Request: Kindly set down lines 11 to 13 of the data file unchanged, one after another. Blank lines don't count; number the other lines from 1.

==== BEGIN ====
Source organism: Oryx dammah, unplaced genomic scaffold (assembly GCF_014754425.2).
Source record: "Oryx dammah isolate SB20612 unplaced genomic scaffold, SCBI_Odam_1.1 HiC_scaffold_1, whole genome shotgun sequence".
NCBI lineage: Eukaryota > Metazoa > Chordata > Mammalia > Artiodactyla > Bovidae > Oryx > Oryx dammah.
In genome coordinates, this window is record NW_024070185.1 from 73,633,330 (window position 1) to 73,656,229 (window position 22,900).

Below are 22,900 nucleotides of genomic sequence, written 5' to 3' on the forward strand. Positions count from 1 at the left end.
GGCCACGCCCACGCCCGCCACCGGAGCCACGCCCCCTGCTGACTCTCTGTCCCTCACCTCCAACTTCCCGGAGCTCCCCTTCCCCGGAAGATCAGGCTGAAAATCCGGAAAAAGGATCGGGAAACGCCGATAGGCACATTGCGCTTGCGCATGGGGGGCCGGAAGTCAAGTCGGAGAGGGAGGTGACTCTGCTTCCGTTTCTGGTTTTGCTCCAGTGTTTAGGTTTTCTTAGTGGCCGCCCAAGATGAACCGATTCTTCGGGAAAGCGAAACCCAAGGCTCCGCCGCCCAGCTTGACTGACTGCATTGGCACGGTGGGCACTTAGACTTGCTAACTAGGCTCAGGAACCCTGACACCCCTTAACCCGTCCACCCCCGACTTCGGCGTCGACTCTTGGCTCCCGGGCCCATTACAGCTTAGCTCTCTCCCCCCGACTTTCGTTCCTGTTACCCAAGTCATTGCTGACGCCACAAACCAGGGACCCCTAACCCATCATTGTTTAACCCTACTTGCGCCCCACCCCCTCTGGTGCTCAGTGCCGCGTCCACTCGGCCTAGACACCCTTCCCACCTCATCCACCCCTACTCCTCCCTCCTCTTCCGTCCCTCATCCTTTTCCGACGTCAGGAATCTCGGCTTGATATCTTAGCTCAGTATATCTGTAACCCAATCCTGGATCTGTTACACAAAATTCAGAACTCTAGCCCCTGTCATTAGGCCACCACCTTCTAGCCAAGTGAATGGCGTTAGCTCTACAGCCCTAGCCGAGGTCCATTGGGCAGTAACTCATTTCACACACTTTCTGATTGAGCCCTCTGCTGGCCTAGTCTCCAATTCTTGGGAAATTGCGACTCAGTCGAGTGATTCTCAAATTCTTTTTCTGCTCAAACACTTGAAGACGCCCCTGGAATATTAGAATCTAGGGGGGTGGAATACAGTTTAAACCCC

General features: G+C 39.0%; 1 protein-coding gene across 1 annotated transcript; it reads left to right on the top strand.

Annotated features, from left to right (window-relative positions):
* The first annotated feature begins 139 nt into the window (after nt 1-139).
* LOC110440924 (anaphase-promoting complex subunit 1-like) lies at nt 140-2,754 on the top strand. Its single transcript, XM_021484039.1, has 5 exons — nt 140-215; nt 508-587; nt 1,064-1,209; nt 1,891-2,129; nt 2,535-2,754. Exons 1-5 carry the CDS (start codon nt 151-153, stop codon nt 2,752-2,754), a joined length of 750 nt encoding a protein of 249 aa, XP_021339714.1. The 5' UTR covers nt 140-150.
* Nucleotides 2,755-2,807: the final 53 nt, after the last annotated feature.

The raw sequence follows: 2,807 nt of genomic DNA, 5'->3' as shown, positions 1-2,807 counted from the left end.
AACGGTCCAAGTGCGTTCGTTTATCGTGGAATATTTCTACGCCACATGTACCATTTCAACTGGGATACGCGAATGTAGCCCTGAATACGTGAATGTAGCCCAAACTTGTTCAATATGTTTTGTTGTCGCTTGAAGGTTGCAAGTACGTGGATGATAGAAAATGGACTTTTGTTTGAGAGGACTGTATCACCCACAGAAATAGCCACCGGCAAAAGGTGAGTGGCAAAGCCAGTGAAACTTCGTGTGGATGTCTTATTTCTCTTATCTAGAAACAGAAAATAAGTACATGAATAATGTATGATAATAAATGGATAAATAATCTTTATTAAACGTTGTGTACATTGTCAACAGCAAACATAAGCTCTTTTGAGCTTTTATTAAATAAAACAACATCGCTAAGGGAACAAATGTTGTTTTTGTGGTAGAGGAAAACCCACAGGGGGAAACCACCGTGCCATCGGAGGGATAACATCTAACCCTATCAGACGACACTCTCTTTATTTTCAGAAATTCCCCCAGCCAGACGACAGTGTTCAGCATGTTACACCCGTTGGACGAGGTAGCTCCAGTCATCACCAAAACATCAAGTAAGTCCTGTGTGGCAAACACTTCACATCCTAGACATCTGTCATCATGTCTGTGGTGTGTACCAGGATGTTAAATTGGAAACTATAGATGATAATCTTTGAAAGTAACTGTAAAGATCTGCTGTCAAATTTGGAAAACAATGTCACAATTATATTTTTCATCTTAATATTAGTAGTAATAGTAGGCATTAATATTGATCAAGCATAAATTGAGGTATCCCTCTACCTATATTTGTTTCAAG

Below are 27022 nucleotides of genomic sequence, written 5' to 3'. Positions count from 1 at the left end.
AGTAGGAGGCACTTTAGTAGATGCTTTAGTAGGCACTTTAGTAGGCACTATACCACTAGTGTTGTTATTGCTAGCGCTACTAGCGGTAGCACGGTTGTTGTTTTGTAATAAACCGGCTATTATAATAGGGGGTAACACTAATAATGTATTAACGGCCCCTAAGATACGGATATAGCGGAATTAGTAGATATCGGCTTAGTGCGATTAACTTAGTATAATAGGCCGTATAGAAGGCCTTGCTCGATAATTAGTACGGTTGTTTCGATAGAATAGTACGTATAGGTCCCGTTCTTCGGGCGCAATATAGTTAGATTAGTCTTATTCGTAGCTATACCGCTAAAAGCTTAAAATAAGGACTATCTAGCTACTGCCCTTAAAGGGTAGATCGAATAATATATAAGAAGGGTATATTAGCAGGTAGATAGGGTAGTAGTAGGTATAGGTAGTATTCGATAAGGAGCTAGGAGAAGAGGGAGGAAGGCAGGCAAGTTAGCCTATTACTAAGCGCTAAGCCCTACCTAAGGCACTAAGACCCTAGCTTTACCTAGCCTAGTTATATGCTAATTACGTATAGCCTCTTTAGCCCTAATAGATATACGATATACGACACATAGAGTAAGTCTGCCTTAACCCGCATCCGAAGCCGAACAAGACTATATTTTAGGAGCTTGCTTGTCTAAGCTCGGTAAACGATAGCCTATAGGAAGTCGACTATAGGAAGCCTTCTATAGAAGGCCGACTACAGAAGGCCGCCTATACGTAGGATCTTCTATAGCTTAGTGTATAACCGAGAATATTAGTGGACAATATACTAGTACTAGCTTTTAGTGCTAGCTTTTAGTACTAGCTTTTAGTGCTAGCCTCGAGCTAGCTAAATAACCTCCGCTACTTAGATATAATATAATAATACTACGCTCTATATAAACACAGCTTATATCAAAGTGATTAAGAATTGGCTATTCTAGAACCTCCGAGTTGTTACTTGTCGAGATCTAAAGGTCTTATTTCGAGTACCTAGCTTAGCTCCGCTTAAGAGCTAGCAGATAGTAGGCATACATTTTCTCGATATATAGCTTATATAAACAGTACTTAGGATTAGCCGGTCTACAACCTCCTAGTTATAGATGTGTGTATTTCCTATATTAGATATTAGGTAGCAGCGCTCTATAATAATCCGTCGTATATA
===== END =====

* Nucleotides 2,755-2,807: the final 53 nt, after the last annotated feature.

The raw sequence follows: 2,807 nt of genomic DNA, 5'->3' as shown, positions 1-2,807 counted from the left end.
AACGGTCCAAGTGCGTTCGTTTATCGTGGAATATTTCTACGCCACATGTACCATTTCAACTGGGATACGCGAATGTAGCCCTGAATACGTGAATGTAGCCCAAACTTGTTCAATATGTTTTGTTGTCGCTTGAAGGTTGCAAGTACGTGGATGATAGAAAATGGACTTTTGTTTGAGAGGACTGTATCACCCACAGAAATAGCCACCGGCAAAAGGTGAGTGGCAAAGCCAGTGAAACTTCGTGTGGATGTCTTATTTCTCTTATCTAGAAACAGAAAATAAGTACATGAATAATGTATGATAATAAATGGATAAATAATCTTTATTAAACGTTGTGTACATTGTCAACAGCAAACATAAGCTCTTTTGAGCTTTTATTAAATAAAACAACATCGCTAAGGGAACAAATGTTGTTTTTGTGGTAGAGGAAAACCCACAGGGGGAAACCACCGTGCCATCGGAGGGATAACATCTAACCCTATCAGACGACACTCTCTTTATTTTCAGAAATTCCCCCAGCCAGACGACAGTGTTCAGCATGTTACACCCGTTGGACGAGGTAGCTCCAGTCATCACCAAAACATCAAGTAAGTCCTGTGTGGCAAACACTTCACATCCTAGACATCTGTCATCATGTCTGTGGTGTGTACCAGGATGTTAAATTGGAAACTATAGATGATAATCTTTGAAAGTAACTGTAAAGATCTGCTGTCAAATTTGGAAAACAATGTCACAATTATATTTTTCATCTTAATATTAGTAGTAATAGTAGGCATTAATATTGATCAAGCATAAATTGAGGTATCCCTCTACCTATATTTGTTTCAAG